Is U.S. Telecom Capital Spending Going Up in “Spectrum”?

Over the past couple of months several technology companies with meaningful exposure to telecom capital spending in the United States including Adtran, Ciena, Juniper and Procera have provided cautionary outlooks in their respective businesses. Most of the companies, analyst and press commentary on these earnings warnings primarily point to the impact of the AT&T Domain 2.0 vendor qualification process (including the associated architectural shift and additional pricing pressure it has brought to the industry), the pending consolidation of the some of the larger US telecom/PayTV operators (e.g. the AT&T/DirecTV and Comcast/Time Warner Cable deals) and a more front end loaded capital spending environment in the US than normal in 2014. While all of these factors are likely key contributing factors to the recent disappointing earnings of the technology companies exposed to US telecom capital spending, I also believe that pending wireless spectrum auctions in 2014 and 2015 are factors that have not received as much attention in the press and should be considered.

Wall Street analyst reports have suggested that the wireless spectrum being auctioned by the FCC in the AWS-3 auction in November 2014 is likely to cost the winners in the auction from $10-$15 billion with AT&T and Verizon likely being the major winners in this auction. To put this potential spectrum spending in perspective, AT&T and Verizon combined have an annual capital spending budget (both wireline and wireless capex) of about $36-$37 billion in 2014. Thus, if AT&T and Verizon spend a combined $9 billion in the November spectrum auction, it would represent about 24% of their combined capital spending plans for 2014, which is fairly significant percentage.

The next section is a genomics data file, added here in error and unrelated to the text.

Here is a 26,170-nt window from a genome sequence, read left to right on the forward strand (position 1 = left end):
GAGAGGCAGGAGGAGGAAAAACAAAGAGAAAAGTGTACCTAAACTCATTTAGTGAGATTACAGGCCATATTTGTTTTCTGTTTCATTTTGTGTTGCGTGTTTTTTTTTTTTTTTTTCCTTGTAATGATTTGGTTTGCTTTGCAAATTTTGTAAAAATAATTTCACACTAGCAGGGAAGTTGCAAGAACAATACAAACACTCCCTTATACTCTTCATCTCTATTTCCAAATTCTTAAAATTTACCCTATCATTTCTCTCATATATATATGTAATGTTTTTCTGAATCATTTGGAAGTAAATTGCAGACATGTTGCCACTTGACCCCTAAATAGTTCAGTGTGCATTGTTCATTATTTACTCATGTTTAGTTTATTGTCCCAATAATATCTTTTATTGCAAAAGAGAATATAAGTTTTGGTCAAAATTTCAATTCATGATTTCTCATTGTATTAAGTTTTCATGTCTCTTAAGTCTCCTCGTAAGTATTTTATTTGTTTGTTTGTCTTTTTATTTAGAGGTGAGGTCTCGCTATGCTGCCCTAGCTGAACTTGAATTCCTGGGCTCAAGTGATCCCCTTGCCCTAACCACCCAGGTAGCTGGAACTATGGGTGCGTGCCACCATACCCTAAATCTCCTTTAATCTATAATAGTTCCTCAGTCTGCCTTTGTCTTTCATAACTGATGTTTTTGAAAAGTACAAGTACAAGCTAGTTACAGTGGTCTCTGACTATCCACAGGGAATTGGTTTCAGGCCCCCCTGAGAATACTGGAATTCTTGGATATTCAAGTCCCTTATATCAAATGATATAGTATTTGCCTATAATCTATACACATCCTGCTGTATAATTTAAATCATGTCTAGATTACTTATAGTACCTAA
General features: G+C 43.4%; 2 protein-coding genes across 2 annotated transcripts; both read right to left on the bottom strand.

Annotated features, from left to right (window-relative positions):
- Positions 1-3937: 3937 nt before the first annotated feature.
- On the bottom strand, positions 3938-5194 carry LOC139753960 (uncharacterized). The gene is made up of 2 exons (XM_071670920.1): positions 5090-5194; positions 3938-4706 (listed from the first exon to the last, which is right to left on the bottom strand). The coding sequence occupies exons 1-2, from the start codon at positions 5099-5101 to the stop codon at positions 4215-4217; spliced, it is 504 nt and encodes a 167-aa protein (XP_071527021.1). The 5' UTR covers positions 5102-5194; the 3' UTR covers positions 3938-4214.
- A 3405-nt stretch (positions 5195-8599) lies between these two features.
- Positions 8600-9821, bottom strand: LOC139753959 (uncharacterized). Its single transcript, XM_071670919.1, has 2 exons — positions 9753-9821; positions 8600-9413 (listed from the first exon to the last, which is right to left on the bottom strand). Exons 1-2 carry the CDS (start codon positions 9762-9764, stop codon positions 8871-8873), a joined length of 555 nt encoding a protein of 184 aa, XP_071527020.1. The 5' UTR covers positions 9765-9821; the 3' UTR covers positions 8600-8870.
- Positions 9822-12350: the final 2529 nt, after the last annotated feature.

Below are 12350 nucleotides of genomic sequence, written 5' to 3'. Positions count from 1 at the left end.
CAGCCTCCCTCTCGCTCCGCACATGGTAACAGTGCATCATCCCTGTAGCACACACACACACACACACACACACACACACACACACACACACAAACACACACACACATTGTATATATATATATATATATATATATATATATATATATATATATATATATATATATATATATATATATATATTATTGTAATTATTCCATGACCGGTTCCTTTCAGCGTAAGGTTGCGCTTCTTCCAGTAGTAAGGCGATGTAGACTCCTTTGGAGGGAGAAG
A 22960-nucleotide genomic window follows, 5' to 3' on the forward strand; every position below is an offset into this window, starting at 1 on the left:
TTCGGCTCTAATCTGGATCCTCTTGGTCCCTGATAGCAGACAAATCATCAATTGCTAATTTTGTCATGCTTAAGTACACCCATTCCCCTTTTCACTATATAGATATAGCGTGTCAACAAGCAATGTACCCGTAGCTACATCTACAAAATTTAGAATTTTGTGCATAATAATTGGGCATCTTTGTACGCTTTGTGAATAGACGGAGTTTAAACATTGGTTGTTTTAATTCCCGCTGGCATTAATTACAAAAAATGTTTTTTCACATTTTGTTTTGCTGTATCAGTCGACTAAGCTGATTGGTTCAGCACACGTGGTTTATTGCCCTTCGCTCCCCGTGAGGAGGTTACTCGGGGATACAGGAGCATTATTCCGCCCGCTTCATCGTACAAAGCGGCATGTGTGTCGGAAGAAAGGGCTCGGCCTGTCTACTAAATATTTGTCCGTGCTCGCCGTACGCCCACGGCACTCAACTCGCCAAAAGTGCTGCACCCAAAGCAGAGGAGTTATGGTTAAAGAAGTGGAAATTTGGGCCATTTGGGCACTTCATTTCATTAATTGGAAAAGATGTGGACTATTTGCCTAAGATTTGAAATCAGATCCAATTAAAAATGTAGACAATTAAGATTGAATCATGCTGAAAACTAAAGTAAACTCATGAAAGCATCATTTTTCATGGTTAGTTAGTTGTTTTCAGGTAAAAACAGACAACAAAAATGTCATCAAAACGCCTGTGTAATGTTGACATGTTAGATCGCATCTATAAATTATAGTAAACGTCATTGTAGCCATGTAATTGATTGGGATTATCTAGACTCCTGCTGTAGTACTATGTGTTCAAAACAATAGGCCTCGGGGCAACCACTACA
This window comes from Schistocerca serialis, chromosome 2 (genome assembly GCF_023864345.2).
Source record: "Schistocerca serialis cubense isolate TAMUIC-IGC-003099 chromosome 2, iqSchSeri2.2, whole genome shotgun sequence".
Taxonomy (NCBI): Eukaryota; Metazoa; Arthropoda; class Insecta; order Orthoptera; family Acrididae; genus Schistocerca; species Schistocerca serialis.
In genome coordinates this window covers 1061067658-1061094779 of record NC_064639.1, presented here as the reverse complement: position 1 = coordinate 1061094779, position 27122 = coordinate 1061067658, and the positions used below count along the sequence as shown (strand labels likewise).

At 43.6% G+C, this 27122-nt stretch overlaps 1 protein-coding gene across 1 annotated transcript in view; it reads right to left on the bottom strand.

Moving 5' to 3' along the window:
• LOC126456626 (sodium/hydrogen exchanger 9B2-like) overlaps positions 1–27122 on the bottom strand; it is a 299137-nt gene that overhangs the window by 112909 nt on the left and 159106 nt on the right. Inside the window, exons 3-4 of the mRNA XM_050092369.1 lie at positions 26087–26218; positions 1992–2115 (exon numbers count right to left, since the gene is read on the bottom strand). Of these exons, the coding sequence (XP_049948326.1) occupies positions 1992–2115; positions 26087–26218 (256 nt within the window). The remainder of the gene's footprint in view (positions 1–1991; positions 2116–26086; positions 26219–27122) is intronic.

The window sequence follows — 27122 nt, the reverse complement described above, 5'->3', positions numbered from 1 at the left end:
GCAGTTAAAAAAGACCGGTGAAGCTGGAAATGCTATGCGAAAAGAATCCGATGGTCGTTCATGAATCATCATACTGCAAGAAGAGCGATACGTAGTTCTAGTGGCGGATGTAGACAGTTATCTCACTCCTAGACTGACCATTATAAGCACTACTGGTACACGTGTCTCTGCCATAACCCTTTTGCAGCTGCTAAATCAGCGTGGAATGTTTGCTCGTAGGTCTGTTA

Another spectrum factor that potentially may impact capital spending in the short to intermediate term is the planned FCC Broadcast Television Incentive Auction, which the FCC estimates will take place in mid-2015. This spectrum auction is unique as the FCC plans on using free market forces to motivate existing broadcasters that own the spectrum to sell it in an auction format on a voluntary basis. Since the spectrum auction will be on a voluntary basis, its difficult to predict the potential timing, outcome and spending for the spectrum. Wall Street analysts, however, have written that wireless operators could pay as much as $34-$48 billion in the 2015 incentive auction for spectrum with AT&T and Verizon potentially spending a combined $21-$24 billion. Thus, if AT&T and Verizon combined spend about $9 billion and $22.5 billion in 2014 and 2015 respectively for wireless spectrum, this would represent about 43% of their combined overall capital spending budgets for the two years 2014 and 2015.  The following table shows how the potential spectrum costs in 2014 and 2015 compare to the overall US wireless industry capital spending budgets.

Estimates 2014 2015
AWS-3 Auction $10-$15 Billion
US Wireless Capex $34.1 Billion
AWS-3 Auction as a % of Capex 29%-44%
Broadcast Incentive Auction $33.6-$48 Billion
US Wireless Capex $34.5 Billion
Incentive Auction as a % of Capex 97%-140%

Source: Company reports and UBS Investment Research

Wireless operators have many cash pressures on their operating cash flow including network related capital spending, dividends, share buybacks, acquisitions and spectrum purchases.   Given the potential significant amount of spectrum purchases expected in 2014 and 2015 in the US, allocation of funds to spectrum spending by wireless operators may be another key factor that has led to weaker than expected network related capital spending, thus, resulting in weaker than expected earnings outlooks for certain technology companies. If one thinks about competing for cash outlays, deferring capital spending on equipment and allowing the network to run “hot” on a short-term basis, if possible, seems rational and plausible when such a large cash outlay is likely going to be needed for upcoming spectrum auctions. Network planning could also be potentially impacted as wireless operators have some uncertainty as to their spectrum assets pending the outcome of the auctions, which also could be impacting some spending in the network.